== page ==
Inquest into deaths of 11 men who died in Shoreham Airshow crash due to begin
The parents of Jacob Schilt tell ITV News Meridian's Andy Dickenson they want the 'truth to come out' from inquests
An inquest into the deaths of 11 men at the Shoreham Airshow is to begin seven years after the disaster.
A plane taking part in an aerial display crashed on to the nearby A27 in West Sussex on August 22 2015. Thirteen other people were injured.
The pilot of the Hawker Hunter plane, Andrew Hill, was charged with 11 counts of manslaughter by gross negligence but found not guilty on all counts in March 2019. He maintains he has no recollection of the crash.
The inquest into the 11 deaths was originally opened on September 2 2015 but was adjourned in 2018 due to the criminal trial of Mr Hill.
The inquests resumed in March 2019 after the trial, but hearings set for September 2020 were adjourned due to the pandemic.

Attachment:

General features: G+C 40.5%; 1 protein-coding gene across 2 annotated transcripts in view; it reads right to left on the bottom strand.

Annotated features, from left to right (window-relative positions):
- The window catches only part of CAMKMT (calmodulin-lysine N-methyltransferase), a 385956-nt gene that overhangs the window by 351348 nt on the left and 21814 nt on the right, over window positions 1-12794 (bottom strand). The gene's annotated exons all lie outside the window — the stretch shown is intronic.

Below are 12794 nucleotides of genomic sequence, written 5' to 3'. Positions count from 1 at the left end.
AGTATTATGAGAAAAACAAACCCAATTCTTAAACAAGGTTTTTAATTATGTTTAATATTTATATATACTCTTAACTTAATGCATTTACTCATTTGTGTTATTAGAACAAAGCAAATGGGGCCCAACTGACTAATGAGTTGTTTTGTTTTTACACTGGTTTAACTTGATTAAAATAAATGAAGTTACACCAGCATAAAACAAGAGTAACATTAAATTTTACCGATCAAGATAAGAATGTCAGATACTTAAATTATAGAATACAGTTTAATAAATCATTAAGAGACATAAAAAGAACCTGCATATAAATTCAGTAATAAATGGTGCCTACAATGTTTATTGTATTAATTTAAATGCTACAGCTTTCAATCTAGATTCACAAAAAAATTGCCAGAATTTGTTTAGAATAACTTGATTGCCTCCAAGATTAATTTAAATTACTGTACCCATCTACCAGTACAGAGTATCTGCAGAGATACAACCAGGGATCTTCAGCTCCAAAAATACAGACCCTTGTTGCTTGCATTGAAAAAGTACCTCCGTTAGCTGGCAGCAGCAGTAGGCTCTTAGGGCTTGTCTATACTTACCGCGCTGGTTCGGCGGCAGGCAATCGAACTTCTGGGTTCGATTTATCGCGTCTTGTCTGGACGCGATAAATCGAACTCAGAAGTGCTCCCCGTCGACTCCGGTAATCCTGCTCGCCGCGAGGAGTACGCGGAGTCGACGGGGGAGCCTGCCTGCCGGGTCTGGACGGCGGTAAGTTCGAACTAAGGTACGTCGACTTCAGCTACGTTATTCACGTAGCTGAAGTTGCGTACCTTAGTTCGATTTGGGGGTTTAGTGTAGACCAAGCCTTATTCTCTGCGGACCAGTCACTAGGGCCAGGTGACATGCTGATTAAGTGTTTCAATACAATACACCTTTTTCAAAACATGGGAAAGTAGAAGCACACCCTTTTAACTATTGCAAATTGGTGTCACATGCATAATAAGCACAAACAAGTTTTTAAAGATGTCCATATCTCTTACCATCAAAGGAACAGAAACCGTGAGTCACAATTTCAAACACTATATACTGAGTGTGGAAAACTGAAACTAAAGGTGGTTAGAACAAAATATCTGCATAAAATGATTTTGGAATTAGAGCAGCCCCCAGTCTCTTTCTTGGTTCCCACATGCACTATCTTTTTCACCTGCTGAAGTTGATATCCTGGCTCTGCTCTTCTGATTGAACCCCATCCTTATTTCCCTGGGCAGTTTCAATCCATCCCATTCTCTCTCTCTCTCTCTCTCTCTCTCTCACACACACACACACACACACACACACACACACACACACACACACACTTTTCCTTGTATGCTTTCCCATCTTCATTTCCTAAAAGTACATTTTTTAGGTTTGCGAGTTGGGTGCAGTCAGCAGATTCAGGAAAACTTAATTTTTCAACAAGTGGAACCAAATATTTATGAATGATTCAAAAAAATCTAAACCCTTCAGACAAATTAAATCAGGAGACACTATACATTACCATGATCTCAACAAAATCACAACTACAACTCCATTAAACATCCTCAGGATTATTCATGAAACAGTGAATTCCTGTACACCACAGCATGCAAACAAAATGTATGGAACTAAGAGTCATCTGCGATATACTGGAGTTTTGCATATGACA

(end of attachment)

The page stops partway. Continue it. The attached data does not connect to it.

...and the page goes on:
A pre-inquest review was heard on September 1 where senior coroner Penelope Schofield said the inquest "would not reinvestigate the crash", as this evidence had been provided by the Air Accidents Investigation Branch.
The full inquest will begin on Wednesday and is set to run until December 20.< Mr Hill will not be called as a witness, having submitted evidence to the investigation. His request at the pre-inquest review for Mrs Schofield to rule out a verdict of unlawful killing was denied.
The 11 victims were:
Anthony Brightwell, 53, from Hove
Daniele Polito, 23, from Goring-by-Sea
Dylan Archer, 42, from Brighton
Jacob Schilt, 23, from Brighton
James Mallinson, 72, from Newick
Mark Reeves, 53, from Seaford
Mark Trussler, 54, from Worthing
Matthew Grimstone, 23, from Brighton
Matthew Jones, 24, from Littlehampton
Maurice Abrahams, 76, from Brighton
Richard Smith, 26, from Hove
Law firm Stewarts is representing seven of the families who lost loved ones in the disaster.
Sarah Stewart, partner in the aviation department, said: "This is the last step in a long road to justice and truth for the families of those killed in the Shoreham Airshow disaster.
"After seven years, they are finally about to get some answers on how this disaster happened.
"The coroner's conclusions will not bring their loved ones back, but there will be some solace in the hope that the findings lead to improved safety in the planning of future air shows."